Snow Days Highlight New York City’s Hunger Problem

Read one writer’s take on the underlying tensions behind closing New York City public schools.

Generally speaking, I try not to complain about a day off. When I learned that school would be canceled, I was ecstatic. Growing up in New York City, snow days were some of my fondest memories, but I vividly remember the mystery and contention behind the decision making process. The biggest issue with closing schools is that it deprives kids of the meals they’re served, which some families depend on to make ends meet. On days like this most recent snow day, when the necessity of closure was questionable at best, it’s difficult to imagine what those who rely on those meals are feeling right now. However, leaving schools open during hazardous weather conditions leaves everyone at risk. So what is the solution?

Instead of forcing families to choose between danger and hunger, the city needs to recognize that it has a legitimate hunger problem and start addressing it as such. While there are a myriad of potential policy solutions, the most effective choice will be one that empowers local communities to provide the services and resources to those who need it most.

According to City Harvest, nearly one in five children face hunger in New York City, with a total of 1.2 million people of all ages. 40 percent of New Yorkers do not have the finances for basic necessities with nearly 25 million visits to soup kitchens reported in the last year. In contrast, a report from Knight Frank Wealth ranked New York as the most favorable city for the “ultra-wealthy population.” In the aftermath of Brexit, New York City officially became the financial center of the world, overtaking the U.K. and the London Stock Exchange by two points. Similarly, New York’s cost of living is extremely high and is on the rise. In particular, food, housing and clothing costs are particularly demanding; all of these factors are exacerbated with children.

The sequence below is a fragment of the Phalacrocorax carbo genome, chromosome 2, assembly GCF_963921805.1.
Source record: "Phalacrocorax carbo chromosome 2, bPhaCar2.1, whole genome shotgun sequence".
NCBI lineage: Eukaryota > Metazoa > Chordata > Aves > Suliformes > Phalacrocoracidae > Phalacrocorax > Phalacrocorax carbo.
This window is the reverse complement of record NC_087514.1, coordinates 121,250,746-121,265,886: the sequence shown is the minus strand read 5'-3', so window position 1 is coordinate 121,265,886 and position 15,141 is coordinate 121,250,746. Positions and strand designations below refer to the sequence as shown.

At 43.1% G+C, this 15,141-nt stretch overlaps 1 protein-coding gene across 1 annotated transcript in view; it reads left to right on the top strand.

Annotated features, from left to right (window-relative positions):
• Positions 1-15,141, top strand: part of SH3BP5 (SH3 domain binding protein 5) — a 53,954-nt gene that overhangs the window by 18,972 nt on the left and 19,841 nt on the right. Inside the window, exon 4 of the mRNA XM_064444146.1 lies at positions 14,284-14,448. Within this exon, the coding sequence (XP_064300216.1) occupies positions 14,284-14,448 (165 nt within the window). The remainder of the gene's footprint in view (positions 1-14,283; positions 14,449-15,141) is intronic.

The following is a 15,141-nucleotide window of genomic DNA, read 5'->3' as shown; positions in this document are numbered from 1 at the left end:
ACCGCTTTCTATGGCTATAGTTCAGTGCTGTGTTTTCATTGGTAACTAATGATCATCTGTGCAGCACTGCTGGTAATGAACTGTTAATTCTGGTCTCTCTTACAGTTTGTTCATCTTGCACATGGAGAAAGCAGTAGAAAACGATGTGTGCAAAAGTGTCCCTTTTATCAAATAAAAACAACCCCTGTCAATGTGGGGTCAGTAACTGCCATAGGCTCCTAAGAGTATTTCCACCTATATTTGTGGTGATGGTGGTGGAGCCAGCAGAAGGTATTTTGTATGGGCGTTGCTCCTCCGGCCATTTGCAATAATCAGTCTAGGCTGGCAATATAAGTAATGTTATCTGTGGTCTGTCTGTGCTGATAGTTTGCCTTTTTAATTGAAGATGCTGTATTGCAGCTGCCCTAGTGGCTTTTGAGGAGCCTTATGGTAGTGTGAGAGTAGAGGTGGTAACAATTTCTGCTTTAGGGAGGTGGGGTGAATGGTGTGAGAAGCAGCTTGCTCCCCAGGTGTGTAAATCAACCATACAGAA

However, given the sheer amount of wealth generated within the boundaries of the city, there is no reason that those most vulnerable —  the children of working-class families — should go without a meal. In reality, no one should, but this is especially true when the epicenter of extreme wealth is so local. In particular, the discourse that puts families’ safety at odds with their ability to adequately care for their children is one that is extremely dangerous and damaging. The purpose of government is to identify solutions to problems, and for too long, the New York City government has treated this issue like a gap in resources that can hopefully be avoided. This is clearly no longer an adequate response.


Instead, the government should anticipate having a number of weather-related closures in a school year and secure the necessary funds to meet the welfare needs created by the closure of schools. Again, the best policy is one which empowers the local community because its leaders know how to best meet the needs of those in their community. Whatever solution is found needs to start with this fundamental postural change. An inadequate policy is much more revealing about governmental strength than it is about the difficulty of any given problem. New York City has a hunger crisis; the New York City government needs to start acting like it.

Opinions expressed on the editorial pages are not necessarily those of WSN, and our publication of opinions is not an endorsement of them.

Email Cole Stallone at [email protected]



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